The rise in quarterly capitalism in corporate America—increased pressure to meet quarterly earnings predictions and cater to shareholder preferences for short-term returns—has gained significant coverage in the business world and popular press in recent years. Increasingly, popular opinion suggests that firms bow to shareholder pressures, taking steps to smooth earnings and boost share prices in the short-term; firms do so by cutting Research and Development (R&D) investment, engaging in extensive cost-cutting, or increasing dividends and share buybacks. Recent estimates at the industry level show that investor discount rates have increased in recent years, supporting the notion that shorttermism is on the rise. However, we do not have evidence at the firm level documenting whether and how market discounting is changing over time or how such discounting differs between firms according to firm behavior and characteristics. A recent article by Sampson and Shi estimates market discounting at the firm level as a proxy for investor time horizons, which not only reveals how time horizons have changed but also how they vary between firms. Below, we discuss some observations on changing investor behavior, followed by a review of the evidence presented by Sampson and Shi. We conclude with a brief evaluation of why increased market discounting suggests that investor time horizons are shortening as well as what this means for firms.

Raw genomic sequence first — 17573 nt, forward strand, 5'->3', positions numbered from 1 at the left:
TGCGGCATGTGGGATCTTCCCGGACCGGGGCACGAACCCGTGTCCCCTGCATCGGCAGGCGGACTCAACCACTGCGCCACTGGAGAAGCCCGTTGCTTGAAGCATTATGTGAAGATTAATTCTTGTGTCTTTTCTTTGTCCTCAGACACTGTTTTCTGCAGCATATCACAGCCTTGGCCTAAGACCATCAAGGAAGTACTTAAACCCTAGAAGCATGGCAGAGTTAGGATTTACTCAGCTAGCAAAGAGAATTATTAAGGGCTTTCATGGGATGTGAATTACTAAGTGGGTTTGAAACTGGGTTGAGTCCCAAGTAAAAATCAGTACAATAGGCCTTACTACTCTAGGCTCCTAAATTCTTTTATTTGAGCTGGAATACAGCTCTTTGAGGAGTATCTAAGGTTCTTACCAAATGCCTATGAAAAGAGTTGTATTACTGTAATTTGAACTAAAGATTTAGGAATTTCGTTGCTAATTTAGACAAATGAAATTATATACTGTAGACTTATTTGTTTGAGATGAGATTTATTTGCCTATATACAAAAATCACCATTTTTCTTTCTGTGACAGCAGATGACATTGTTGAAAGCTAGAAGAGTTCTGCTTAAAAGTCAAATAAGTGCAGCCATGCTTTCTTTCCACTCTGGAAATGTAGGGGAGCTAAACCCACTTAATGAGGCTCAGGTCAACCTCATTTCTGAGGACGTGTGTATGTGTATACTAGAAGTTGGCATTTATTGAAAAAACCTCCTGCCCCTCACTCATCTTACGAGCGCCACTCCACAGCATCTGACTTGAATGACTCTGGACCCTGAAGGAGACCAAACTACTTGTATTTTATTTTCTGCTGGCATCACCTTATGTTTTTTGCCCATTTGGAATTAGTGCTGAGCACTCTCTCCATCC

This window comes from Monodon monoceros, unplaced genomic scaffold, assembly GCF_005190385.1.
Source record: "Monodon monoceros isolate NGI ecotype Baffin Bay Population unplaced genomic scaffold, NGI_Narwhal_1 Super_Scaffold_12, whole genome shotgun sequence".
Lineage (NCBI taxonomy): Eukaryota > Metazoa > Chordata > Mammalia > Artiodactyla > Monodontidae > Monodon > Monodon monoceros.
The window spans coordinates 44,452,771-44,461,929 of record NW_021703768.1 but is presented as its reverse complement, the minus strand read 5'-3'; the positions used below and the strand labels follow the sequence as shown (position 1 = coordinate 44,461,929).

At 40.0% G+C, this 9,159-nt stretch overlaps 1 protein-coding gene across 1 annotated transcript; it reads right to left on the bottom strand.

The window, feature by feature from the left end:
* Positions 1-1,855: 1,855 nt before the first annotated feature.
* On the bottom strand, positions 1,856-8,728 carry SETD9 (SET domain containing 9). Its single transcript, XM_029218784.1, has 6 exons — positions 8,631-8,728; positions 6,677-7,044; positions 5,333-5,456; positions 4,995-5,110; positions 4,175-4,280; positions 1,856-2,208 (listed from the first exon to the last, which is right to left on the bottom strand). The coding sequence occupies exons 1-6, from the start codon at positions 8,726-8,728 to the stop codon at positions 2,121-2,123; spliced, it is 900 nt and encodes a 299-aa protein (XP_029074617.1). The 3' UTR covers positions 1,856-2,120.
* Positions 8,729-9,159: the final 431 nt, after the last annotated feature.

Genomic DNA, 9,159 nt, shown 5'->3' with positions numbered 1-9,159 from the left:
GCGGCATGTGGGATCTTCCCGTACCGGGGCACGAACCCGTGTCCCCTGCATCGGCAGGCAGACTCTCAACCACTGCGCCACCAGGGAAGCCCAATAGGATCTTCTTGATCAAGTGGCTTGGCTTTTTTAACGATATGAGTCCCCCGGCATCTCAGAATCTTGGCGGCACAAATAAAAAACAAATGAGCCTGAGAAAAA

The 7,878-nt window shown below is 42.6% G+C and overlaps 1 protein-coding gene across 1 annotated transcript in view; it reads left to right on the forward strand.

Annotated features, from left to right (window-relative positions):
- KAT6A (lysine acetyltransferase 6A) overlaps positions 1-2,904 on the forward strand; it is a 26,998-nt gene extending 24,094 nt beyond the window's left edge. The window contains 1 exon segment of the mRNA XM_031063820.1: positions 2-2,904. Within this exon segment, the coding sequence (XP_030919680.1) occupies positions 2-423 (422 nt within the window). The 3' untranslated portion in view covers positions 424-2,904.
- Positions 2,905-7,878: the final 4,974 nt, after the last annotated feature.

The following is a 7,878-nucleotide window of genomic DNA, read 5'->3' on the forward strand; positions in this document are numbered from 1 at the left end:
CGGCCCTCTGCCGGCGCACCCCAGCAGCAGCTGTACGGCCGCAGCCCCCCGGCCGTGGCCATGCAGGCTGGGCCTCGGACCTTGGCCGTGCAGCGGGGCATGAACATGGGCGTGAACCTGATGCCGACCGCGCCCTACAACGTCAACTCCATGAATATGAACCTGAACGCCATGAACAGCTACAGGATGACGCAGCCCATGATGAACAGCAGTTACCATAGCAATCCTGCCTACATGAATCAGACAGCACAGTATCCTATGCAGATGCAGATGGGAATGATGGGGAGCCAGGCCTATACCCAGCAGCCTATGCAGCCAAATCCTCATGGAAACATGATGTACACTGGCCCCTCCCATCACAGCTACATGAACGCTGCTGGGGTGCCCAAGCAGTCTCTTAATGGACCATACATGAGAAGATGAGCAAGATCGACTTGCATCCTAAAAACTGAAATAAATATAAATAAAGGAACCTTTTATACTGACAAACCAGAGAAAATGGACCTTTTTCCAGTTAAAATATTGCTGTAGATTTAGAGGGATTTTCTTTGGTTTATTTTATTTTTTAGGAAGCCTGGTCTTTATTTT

Rachelle Sampson and Yuan Shi, Are Investor Time Horizons Shortening?, 41 SEATTLE U. L. REV. 543 (2018).